Exclusive: Inside the NRA’s Response to Newtown

December 11, 2014
by Patrice Taddonio Digital Writer & Audience Development Strategist

National Rifle Association executive vice president Wayne LaPierre pauses as he makes a statement during a news conference in response to the Connecticut school shooting, on Friday, Dec. 21, 2012 in Washington. The National Rifle Association broke its silence Friday on last week's shooting rampage at a Connecticut elementary school that left 26 children and staff dead. (AP Photo/ Evan Vucci)

Two years ago this Sunday, 20-year-old Adam Lanza entered Sandy Hook Elementary School and killed 26 children and adults with a Bushmaster rifle before taking his own life with a handgun.

The tragedy shocked the nation, sparking an outpouring of grief and widespread calls from the public for politicians to “do something” about guns. The moment, it seemed, was gun control advocates’ to seize.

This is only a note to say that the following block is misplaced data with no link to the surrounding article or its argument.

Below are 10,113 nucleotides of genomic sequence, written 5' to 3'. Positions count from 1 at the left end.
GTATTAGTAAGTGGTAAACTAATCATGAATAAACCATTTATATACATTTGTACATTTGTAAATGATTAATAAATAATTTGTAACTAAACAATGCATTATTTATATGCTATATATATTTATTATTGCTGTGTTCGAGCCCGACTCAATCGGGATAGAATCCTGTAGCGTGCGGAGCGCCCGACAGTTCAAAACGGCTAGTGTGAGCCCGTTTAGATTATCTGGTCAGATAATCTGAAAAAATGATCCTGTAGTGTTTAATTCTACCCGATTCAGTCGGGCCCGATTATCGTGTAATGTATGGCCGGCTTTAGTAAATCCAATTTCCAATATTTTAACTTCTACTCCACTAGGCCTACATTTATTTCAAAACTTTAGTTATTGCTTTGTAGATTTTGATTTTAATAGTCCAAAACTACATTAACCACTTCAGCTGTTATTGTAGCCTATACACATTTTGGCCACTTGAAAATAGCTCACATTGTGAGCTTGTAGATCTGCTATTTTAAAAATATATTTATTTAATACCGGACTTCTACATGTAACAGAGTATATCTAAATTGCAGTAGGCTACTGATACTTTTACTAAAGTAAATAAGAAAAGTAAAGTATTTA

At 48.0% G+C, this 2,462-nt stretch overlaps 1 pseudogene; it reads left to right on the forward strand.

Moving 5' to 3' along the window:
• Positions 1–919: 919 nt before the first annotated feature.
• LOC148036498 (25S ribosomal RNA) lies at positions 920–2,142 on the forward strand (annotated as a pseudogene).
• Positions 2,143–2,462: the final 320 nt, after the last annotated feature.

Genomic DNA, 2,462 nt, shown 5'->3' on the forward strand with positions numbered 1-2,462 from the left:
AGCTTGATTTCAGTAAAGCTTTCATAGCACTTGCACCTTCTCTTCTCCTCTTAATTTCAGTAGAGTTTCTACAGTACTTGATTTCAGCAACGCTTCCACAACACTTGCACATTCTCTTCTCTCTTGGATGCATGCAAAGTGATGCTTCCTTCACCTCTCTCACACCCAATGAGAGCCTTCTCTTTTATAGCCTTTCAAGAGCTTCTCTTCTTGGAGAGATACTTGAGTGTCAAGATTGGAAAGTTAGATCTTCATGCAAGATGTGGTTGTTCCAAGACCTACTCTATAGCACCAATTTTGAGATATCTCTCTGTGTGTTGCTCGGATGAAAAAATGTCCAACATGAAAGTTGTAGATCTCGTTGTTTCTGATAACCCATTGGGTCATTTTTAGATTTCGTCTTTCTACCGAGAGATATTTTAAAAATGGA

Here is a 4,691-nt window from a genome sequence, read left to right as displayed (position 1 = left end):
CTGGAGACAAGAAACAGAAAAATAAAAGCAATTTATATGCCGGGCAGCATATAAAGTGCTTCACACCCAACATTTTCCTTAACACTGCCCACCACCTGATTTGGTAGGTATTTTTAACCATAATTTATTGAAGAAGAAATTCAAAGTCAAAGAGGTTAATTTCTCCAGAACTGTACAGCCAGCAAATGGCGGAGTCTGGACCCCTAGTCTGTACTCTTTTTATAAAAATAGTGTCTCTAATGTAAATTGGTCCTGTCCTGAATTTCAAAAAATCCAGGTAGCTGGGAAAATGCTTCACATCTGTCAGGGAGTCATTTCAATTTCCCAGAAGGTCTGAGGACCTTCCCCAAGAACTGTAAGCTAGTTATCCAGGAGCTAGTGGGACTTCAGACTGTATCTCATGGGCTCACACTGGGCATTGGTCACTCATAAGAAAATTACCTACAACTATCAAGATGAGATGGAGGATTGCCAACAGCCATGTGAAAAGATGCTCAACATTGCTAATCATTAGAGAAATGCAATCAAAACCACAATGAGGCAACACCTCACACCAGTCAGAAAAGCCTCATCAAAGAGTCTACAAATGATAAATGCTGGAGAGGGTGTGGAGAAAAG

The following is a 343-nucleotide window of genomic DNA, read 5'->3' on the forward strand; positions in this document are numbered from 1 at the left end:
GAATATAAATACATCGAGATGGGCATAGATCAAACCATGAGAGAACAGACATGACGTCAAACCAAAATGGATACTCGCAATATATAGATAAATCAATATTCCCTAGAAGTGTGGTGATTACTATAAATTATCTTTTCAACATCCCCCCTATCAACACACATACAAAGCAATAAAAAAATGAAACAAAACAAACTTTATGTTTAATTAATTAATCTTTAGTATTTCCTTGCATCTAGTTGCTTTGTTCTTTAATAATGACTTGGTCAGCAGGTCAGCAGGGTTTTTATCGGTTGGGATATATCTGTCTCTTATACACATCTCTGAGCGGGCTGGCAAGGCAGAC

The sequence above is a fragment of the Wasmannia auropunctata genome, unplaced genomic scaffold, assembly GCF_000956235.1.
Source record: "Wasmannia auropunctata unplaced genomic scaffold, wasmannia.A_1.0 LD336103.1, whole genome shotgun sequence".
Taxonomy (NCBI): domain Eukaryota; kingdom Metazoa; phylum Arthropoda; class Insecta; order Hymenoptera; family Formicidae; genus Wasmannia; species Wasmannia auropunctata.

But, like many times before, they ran into intense opposition from a powerful political force: the National Rifle Association (NRA).

On Jan. 6, FRONTLINE explores the NRA’s history, political evolution and influence in Gunned Down: The Power of the NRA, an investigation from veteran FRONTLINE filmmaker Michael Kirk into how the NRA became such a successful lobbying force, and how it has consistently succeeded in defeating new gun control legislation.

Watch a clip from the documentary that goes inside the NRA’s response to Newtown:

For more of FRONTLINE’s reporting involving the Newtown tragedy and America’s gun debate, watch our collaborative investigations with the Hartford CourantRaising Adam Lanza and Newtown Divided — and read our related stories at both films’ websites.

Gunned Down: The Power of the NRA premieres on Jan. 6 (check your local listings here).


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